For the uninitiated, Nikola Tesla was America’s “greatest inventor you never heard of” until the 1990s, about a century after the height of his career. While an important inventor and creator of innovations that we still depend upon, his eccentricities and far-fetched futurist ideas are what seems to capture the modern imagination most. For better or worse, his overdue recognition is married to his “mad scientist” mystique and, ironically, may have benefited from that stigma. Director Michael Almereyda not only leans into the mystique, but turns it up to 11 by reinventing the biopic and blurring the line between documentary and fiction, reverence and irreverence. The results of this bold experiment, much like Tesla’s legacy, are intriguing, entertaining but mixed and muddy.

Ethan Hawke’s Tesla is a silently suffering genius, so it’s up to Anne Morgan (Eve Hewson), daughter of future business partner J.P. Morgan and the closest Tesla had to a wife, to tell his story up to the end of both relationships. Periodically, she breaks the fourth wall, using a laptop to google images and facts that help guide us through the ups and downs of Tesla’s life and career. Whether or not the real Anne Morgan is the best qualified to show us the real Tesla is unclear, but as presented, she would be his lover if only he could stop working and allow himself to be happy. The truth of Anne and Nikola’s ambiguous relationship is the film’s central mystery. The real Tesla never married, so perhaps Anne is meant to represent all of his relationships? Tesla’s overall ambiguity leaves room for a creative filmmaker like Almereyda to take liberties, which he does in spades.

Almereyda fabricates and lies in order to get to the bigger truths, usually in an ironic, humorous way. Nothing is sacred except for the emotional truth of Tesla’s driven, haunted persona. Almereyda cheekily portrays Tesla and Thomas Edison (Kyle MacLachlan) smearing each other with ice cream while arguing over the viability of AC (alternating current) electricity, which Tesla championed and Edison insisted was far inferior to his darling DC (direct current). This never happened of course, but the truth is their rivalry was very real and very petty on the part of Edison. Almereyda even uses visual lies, projecting imagery behind Tesla to place him in different locations, even spraying him with water to simulate the mists of Niagara Falls. When Tesla meets the superstar actress of the day, Sarah Bernhardt (Rebecca Dayan), with whom Tesla has a fleeting relationship, we hear modern EDM as she is illuminated by paparazzi camera flashes. Comedian Jim Gaffigan playing George Westinghouse, one of Tesla’s most important partners, is yet another reminder that we’re not taking ourselves too seriously. It’s up to the viewer whether or not to laugh at these anachronistic choices that are all played deadpan straight. That ambiguity may not be for everyone, but it certainly feels fresher than your typical boilerplate biopic.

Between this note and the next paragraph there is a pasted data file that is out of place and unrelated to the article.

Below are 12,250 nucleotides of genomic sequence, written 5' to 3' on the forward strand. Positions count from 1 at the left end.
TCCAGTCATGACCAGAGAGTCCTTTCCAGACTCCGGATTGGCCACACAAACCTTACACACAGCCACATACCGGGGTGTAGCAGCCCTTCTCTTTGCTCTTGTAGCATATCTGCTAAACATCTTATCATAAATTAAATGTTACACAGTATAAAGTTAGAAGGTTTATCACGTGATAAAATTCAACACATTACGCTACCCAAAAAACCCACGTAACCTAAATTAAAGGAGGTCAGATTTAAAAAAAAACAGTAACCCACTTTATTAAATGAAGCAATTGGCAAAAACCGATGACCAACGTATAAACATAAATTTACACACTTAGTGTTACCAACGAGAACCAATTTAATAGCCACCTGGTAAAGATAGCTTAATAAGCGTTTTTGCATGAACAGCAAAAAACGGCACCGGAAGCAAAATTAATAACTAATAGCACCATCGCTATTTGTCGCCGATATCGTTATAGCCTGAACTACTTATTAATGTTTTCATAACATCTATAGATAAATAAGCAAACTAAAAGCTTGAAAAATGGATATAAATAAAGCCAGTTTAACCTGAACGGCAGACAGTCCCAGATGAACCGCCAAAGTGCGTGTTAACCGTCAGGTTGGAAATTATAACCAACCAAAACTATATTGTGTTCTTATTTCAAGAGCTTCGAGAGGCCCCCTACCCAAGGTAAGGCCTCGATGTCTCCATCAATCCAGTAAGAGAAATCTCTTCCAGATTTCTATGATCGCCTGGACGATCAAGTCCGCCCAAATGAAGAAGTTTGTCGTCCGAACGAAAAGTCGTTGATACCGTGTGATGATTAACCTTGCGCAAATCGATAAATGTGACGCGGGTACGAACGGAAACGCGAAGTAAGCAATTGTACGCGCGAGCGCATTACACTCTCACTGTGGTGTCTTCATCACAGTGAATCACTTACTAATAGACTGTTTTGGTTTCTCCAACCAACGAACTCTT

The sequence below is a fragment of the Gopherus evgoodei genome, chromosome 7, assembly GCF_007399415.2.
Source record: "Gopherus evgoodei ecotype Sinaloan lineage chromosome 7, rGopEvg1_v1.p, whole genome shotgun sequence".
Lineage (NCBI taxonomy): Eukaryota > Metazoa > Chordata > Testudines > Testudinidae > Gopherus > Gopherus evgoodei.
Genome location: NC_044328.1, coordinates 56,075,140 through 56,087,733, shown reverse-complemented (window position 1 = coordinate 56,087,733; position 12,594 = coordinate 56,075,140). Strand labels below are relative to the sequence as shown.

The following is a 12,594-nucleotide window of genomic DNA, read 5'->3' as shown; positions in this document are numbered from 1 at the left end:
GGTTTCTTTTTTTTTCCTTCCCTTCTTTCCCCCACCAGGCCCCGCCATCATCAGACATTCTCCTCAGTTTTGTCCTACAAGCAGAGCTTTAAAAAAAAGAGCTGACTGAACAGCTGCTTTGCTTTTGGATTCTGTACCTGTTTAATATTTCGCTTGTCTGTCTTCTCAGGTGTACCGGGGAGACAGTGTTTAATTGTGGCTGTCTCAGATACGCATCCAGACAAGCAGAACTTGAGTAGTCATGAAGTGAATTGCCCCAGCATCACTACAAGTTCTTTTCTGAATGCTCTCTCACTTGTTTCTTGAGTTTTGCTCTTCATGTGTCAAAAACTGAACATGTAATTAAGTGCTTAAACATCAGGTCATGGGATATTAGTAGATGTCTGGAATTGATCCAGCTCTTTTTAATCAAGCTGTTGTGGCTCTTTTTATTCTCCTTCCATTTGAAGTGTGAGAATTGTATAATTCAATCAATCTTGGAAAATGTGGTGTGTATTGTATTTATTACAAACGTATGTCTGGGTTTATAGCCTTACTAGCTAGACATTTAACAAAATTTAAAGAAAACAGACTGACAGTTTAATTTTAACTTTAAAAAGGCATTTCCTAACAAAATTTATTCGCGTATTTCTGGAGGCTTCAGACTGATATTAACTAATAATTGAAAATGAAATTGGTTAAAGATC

Disappointingly, as Tesla’s career flounders, so does the film’s final act. The novelty starts to wear thin both in the filmmaking and in regards to Tesla’s career. His grandiose promises of transforming the world with affordable wireless energy do not bear out. Instead, he is reduced to a deranged failure babbling about receiving transmissions from Mars, photographing thought, and creating light beam weapons capable of such massive destruction they would end war itself (it should be noted that the U.S. military has recently developed laser weapons for use against drones and other small craft). The culmination of this hard fall from stardom is the film’s most transgressive and head-scratching moment—an awkward karaoke style performance by Tesla of an ‘80s pop hit. In a film that challenges the audience’s expectations and doesn’t commit to comedy or drama, irreverence or reverence, we’re left wondering what the filmmaker intended and what the point is with this exercise in ambiguity.

Tesla is a biopic for people who hate biopics and this anti-biopic format may be appropriate for Tesla because of his enigmatic reputation and our fascination with the myth more than the man. It’s like a more reverent yet still comedically inaccurate version of “Drunk History” and if that sounds good to you then you’re in the right place.

In a film that challenges the audience’s expectations, we’re left wondering what the filmmaker intended and what the point is with this exercise in ambiguity.
55 %
Entertaining but enigmatic
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